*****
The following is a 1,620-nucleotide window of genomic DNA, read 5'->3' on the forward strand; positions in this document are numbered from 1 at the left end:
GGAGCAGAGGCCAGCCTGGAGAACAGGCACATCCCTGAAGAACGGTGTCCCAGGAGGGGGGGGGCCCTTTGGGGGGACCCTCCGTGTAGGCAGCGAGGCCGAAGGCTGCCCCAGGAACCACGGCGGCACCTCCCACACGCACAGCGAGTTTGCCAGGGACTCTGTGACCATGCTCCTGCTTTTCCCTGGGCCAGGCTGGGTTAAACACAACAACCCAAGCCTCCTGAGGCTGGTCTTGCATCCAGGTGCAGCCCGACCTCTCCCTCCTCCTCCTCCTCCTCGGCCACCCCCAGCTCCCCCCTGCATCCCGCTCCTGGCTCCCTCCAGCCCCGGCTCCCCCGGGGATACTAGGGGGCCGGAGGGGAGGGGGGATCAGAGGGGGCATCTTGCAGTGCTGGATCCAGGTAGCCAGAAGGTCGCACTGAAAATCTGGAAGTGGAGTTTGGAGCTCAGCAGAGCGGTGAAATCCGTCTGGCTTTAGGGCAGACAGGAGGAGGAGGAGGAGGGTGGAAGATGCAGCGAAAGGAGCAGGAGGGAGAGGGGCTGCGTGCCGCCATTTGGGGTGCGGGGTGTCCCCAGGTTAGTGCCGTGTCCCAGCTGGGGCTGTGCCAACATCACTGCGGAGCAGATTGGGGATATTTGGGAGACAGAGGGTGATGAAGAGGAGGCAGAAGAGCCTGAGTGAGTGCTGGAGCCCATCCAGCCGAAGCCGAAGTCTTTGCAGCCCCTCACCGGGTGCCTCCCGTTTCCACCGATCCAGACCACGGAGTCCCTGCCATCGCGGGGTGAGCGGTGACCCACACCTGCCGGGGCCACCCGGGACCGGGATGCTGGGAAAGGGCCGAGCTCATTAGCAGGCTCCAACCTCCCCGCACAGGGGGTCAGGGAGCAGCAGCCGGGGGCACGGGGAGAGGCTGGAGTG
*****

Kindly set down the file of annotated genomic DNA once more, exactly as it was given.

The following is a 1,620-nucleotide window of genomic DNA, read 5'->3' on the forward strand; positions in this document are numbered from 1 at the left end:
GGAGCAGAGGCCAGCCTGGAGAACAGGCACATCCCTGAAGAACGGTGTCCCAGGAGGGGGGGGGCCCTTTGGGGGGACCCTCCGTGTAGGCAGCGAGGCCGAAGGCTGCCCCAGGAACCACGGCGGCACCTCCCACACGCACAGCGAGTTTGCCAGGGACTCTGTGACCATGCTCCTGCTTTTCCCTGGGCCAGGCTGGGTTAAACACAACAACCCAAGCCTCCTGAGGCTGGTCTTGCATCCAGGTGCAGCCCGACCTCTCCCTCCTCCTCCTCCTCCTCGGCCACCCCCAGCTCCCCCCTGCATCCCGCTCCTGGCTCCCTCCAGCCCCGGCTCCCCCGGGGATACTAGGGGGCCGGAGGGGAGGGGGGATCAGAGGGGGCATCTTGCAGTGCTGGATCCAGGTAGCCAGAAGGTCGCACTGAAAATCTGGAAGTGGAGTTTGGAGCTCAGCAGAGCGGTGAAATCCGTCTGGCTTTAGGGCAGACAGGAGGAGGAGGAGGAGGGTGGAAGATGCAGCGAAAGGAGCAGGAGGGAGAGGGGCTGCGTGCCGCCATTTGGGGTGCGGGGTGTCCCCAGGTTAGTGCCGTGTCCCAGCTGGGGCTGTGCCAACATCACTGCGGAGCAGATTGGGGATATTTGGGAGACAGAGGGTGATGAAGAGGAGGCAGAAGAGCCTGAGTGAGTGCTGGAGCCCATCCAGCCGAAGCCGAAGTCTTTGCAGCCCCTCACCGGGTGCCTCCCGTTTCCACCGATCCAGACCACGGAGTCCCTGCCATCGCGGGGTGAGCGGTGACCCACACCTGCCGGGGCCACCCGGGACCGGGATGCTGGGAAAGGGCCGAGCTCATTAGCAGGCTCCAACCTCCCCGCACAGGGGGTCAGGGAGCAGCAGCCGGGGGCACGGGGAGAGGCTGGAGTG